Late last year, a busload of teenagers pulled into Ysleta Lutheran Mission Human Care (YLM), in El Paso’s Lower Valley. More than a few of the kids had a look of expectant wonder on their faces as they had made this trip before. Others were beginning to wonder what they had signed up for.
Yet, here they were, ready to begin a trip that would help shape their futures.
I’ve previously written that I am the type of guy that tends to view everything through a jaundiced eye. With all I’ve been through, it’s hard not to. That’s why, when I see something positive, I must write about it. When that story also involves a group of fifty teenagers spending their Christmas vacation building homes in Juarez, I really must write about it.
Imagine, a group of kids coming from Mayer, Minnesota, to build homes for people they don’t even know, in a country, most of them have never visited before. Then, learning that the youngest person on the trip is thirteen-years-old, and you have something you take notice of.
Mayer Lutheran High School is a school within the Lutheran Church Missouri-Synod. At the core of their teachings and beliefs is service to others. The same is true of YLM. For over thirty years YLM has been striving to change lives- Changing Lives Through Simple Acts of Kindness, is their motto.
I’m not going to tell the story of the kids who came down to build these homes; it’s better to hear it from them directly. You can watch the video I made with them here above. The story I am going to share with you is quite different. The story I want to share with you is about
need, about unity and about how it shouldn’t matter where one is from, or where one decided to help.
Over the last year, I have seen our country become polarized. Simply put there are two schools of thought. You either agree with the mainstream view, or you are labeled as a leftist, close-minded, or a moron.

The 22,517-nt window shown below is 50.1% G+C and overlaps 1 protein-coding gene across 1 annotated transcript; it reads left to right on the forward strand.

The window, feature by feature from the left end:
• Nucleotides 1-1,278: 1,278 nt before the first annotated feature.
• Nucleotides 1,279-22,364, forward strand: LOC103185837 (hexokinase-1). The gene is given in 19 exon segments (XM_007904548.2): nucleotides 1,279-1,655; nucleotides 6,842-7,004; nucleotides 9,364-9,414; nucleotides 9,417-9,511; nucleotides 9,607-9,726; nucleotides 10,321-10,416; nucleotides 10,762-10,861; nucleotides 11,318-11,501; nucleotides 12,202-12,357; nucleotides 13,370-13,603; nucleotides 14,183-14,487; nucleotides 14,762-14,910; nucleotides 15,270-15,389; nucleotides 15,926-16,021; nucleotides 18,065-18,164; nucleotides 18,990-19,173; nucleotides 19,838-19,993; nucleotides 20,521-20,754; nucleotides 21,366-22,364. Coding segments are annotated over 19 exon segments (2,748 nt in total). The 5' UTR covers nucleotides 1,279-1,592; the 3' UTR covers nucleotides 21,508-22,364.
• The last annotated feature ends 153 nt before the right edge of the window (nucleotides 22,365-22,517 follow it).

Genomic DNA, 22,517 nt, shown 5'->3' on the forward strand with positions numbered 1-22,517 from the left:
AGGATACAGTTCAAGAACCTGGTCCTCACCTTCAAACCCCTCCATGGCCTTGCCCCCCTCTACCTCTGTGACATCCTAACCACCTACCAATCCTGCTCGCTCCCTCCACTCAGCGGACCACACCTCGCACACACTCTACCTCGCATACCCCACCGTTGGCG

It seems you must agree with everything the current administration preaches, or you will simply be an outsider looking in.
When I was considering this article, in early January, I spoke to several individuals about the work YLM is doing, and more specifically, the homes these kids are building in Juarez.
The most common refrain was that they should be working over here, in the United States. So, I spoke to Dave Lane, one of the teachers on this trip to El Paso, and Juarez.
“I had a lady, in one of our fundraising events, for this, tell me that specifically.” said Dave Lane, “I said, I don’t think it’s either-or, I think it’s both-and. Of course, people need to be helping people in our country, but who’s going to help those people in Anapra?”
As Dave said, he doesn’t see any agencies in Juarez working to help families in need. Don’t get me wrong; there are people who do help. But how far can their limited resources go?
That’s why it’s important that individuals such as Dave Lane, and his group of kids come down to help families in need.
Now, imagine a world where Ysleta Lutheran Mission Human Care or Mayer Lutheran High School didn’t exist. Imagine those individuals who have received home, home extensions, food baskets, or the free medical care that is hosted on their Lower Valley campus. Where would those people, those families be?
Were it not for those groups, there would be 3,000 families, on both sides of the border, who would possibly be homeless, or worse. There would be families who would not be able to make their limited supply of groceries last between paychecks were it not for the food baskets provided by YLM to families in need.
Ysleta Lutheran Mission Human Care is one of a limited number of groups reaching out and serving those in need. Regardless of religion, race, or political leanings, YLM – and others – exist to help.
This is what we need to remember, to serve others.
Rabbi Shalom of Karlin, in the 18th Century, said “If you want to raise a person from mud and filth, do not think it is enough to keep standing on top and reaching a helping hand down to the person. You must go all the way down yourself, down into the mud and filth. Then take hold of the person with strong hands and pull the person yourself out into the light.”
Any group that is willing to get down into the “mud” and help, they are worthy of our help and support.
“G-d does not need our good works,” Martin Luther, Father of the Reformation said, “but our neighbor does.” (Wingren, Luther on Vocation, 10).
So, I want to challenge you; I want to know where you are. Are you sitting there, on the sidelines, waiting for someone to help? Or, are you willing to help? That’s where I challenge you, to get up, get out and help.
Take a moment this week to speak to your Rabbi, your pastor, your parish priest. As them how you, as a community of faith, can help those who are hungry, are homeless, who are sick. Ask what can be done, and where to begin. You may be surprised as they just might be waiting for you to get the ball rolling.
Hillel the Elder said, “If not us, who? If not now, when?”
My answer to Hillel? It is us; it is now.
Photos provided by Mayer Lutheran High School.